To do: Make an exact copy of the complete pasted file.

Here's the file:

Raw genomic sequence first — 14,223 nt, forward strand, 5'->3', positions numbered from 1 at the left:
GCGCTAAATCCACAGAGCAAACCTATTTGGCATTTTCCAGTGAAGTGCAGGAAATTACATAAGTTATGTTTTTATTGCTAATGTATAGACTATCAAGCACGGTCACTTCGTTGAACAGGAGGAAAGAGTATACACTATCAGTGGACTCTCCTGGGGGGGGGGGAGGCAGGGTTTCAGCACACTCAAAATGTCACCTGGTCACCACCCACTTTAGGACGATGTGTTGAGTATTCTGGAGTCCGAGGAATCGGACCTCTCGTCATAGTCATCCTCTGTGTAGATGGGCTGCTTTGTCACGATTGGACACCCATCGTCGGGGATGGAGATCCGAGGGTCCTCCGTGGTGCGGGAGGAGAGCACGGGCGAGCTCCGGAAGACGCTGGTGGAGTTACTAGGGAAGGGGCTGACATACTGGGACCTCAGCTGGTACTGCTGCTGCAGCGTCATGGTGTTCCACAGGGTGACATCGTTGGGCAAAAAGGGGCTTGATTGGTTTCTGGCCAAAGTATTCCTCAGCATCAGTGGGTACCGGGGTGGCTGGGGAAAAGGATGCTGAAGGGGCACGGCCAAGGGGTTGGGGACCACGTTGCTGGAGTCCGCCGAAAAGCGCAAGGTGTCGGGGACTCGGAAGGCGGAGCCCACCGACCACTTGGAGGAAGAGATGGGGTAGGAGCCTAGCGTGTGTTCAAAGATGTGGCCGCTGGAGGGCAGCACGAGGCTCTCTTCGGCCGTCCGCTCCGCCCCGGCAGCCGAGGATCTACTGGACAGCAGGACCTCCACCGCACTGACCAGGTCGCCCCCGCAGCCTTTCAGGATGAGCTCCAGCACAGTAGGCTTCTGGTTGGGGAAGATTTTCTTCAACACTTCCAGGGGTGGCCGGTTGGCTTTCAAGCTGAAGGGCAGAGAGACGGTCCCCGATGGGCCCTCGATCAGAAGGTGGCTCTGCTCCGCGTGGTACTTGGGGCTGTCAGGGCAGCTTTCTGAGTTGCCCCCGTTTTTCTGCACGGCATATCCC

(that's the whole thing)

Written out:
Raw genomic sequence first — 14,223 nt, forward strand, 5'->3', positions numbered from 1 at the left:
GCGCTAAATCCACAGAGCAAACCTATTTGGCATTTTCCAGTGAAGTGCAGGAAATTACATAAGTTATGTTTTTATTGCTAATGTATAGACTATCAAGCACGGTCACTTCGTTGAACAGGAGGAAAGAGTATACACTATCAGTGGACTCTCCTGGGGGGGGGGGAGGCAGGGTTTCAGCACACTCAAAATGTCACCTGGTCACCACCCACTTTAGGACGATGTGTTGAGTATTCTGGAGTCCGAGGAATCGGACCTCTCGTCATAGTCATCCTCTGTGTAGATGGGCTGCTTTGTCACGATTGGACACCCATCGTCGGGGATGGAGATCCGAGGGTCCTCCGTGGTGCGGGAGGAGAGCACGGGCGAGCTCCGGAAGACGCTGGTGGAGTTACTAGGGAAGGGGCTGACATACTGGGACCTCAGCTGGTACTGCTGCTGCAGCGTCATGGTGTTCCACAGGGTGACATCGTTGGGCAAAAAGGGGCTTGATTGGTTTCTGGCCAAAGTATTCCTCAGCATCAGTGGGTACCGGGGTGGCTGGGGAAAAGGATGCTGAAGGGGCACGGCCAAGGGGTTGGGGACCACGTTGCTGGAGTCCGCCGAAAAGCGCAAGGTGTCGGGGACTCGGAAGGCGGAGCCCACCGACCACTTGGAGGAAGAGATGGGGTAGGAGCCTAGCGTGTGTTCAAAGATGTGGCCGCTGGAGGGCAGCACGAGGCTCTCTTCGGCCGTCCGCTCCGCCCCGGCAGCCGAGGATCTACTGGACAGCAGGACCTCCACCGCACTGACCAGGTCGCCCCCGCAGCCTTTCAGGATGAGCTCCAGCACAGTAGGCTTCTGGTTGGGGAAGATTTTCTTCAACACTTCCAGGGGTGGCCGGTTGGCTTTCAAGCTGAAGGGCAGAGAGACGGTCCCCGATGGGCCCTCGATCAGAAGGTGGCTCTGCTCCGCGTGGTACTTGGGGCTGTCAGGGCAGCTTTCTGAGTTGCCCCCGTTTTTCTGCACGGCATATCCC